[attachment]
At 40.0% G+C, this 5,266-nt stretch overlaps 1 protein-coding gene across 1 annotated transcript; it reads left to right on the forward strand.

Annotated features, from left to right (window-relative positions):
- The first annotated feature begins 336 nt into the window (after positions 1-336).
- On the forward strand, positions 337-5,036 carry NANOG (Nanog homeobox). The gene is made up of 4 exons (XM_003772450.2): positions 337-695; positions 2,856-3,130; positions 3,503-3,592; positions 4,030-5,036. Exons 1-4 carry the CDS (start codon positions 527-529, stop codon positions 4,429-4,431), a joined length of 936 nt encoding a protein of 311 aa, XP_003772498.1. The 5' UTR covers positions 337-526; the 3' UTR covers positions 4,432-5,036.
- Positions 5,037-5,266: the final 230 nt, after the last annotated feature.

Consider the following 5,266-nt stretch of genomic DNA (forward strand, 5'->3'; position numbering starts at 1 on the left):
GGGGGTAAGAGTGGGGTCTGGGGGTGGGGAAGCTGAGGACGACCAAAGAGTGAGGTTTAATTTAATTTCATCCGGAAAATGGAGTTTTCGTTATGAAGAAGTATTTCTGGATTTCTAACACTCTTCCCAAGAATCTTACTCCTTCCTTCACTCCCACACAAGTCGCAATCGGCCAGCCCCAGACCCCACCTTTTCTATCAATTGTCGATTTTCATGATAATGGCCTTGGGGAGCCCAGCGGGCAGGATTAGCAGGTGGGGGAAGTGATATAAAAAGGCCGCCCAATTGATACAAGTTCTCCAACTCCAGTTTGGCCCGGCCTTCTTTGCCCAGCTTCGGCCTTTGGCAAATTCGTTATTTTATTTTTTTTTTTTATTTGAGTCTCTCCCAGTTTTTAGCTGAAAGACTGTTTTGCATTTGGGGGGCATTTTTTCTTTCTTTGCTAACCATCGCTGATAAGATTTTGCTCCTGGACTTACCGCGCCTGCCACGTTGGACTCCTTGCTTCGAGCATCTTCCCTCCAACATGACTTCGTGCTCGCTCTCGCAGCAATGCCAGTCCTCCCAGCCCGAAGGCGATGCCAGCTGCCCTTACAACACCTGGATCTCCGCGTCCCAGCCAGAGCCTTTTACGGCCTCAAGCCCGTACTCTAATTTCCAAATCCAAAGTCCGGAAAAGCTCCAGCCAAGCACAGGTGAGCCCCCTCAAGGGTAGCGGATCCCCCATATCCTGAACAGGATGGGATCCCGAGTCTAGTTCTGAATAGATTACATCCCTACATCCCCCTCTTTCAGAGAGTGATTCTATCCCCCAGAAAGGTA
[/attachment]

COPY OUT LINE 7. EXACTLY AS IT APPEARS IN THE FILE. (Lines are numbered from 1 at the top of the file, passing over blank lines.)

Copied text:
GGGGGTAAGAGTGGGGTCTGGGGGTGGGGAAGCTGAGGACGACCAAAGAGTGAGGTTTAATTTAATTTCATCCGGAAAATGGAGTTTTCGTTATGAAGAAGTATTTCTGGATTTCTAACACTCTTCCCAAGAATCTTACTCCTTCCTTCACTCCCACACAAGTCGCAATCGGCCAGCCCCAGACCCCACCTTTTCTATCAATTGTCGATTTTCATGATAATGGCCTTGGGGAGCCCAGCGGGCAGGATTAGCAGGTGGGGGAAGTGATATAAAAAGGCCGCCCAATTGATACAAGTTCTCCAACTCCAGTTTGGCCCGGCCTTCTTTGCCCAGCTTCGGCCTTTGGCAAATTCGTTATTTTATTTTTTTTTTTTATTTGAGTCTCTCCCAGTTTTTAGCTGAAAGACTGTTTTGCATTTGGGGGGCATTTTTTCTTTCTTTGCTAACCATCGCTGATAAGATTTTGCTCCTGGACTTACCGCGCCTGCCACGTTGGACTCCTTGCTTCGAGCATCTTCCCTCCAACATGACTTCGTGCTCGCTCTCGCAGCAATGCCAGTCCTCCCAGCCCGAAGGCGATGCCAGCTGCCCTTACAACACCTGGATCTCCGCGTCCCAGCCAGAGCCTTTTACGGCCTCAAGCCCGTACTCTAATTTCCAAATCCAAAGTCCGGAAAAGCTCCAGCCAAGCACAGGTGAGCCCCCTCAAGGGTAGCGGATCCCCCATATCCTGAACAGGATGGGATCCCGAGTCTAGTTCTGAATAGATTACATCCCTACATCCCCCTCTTTCAGAGAGTGATTCTATCCCCCAGAAAGGTA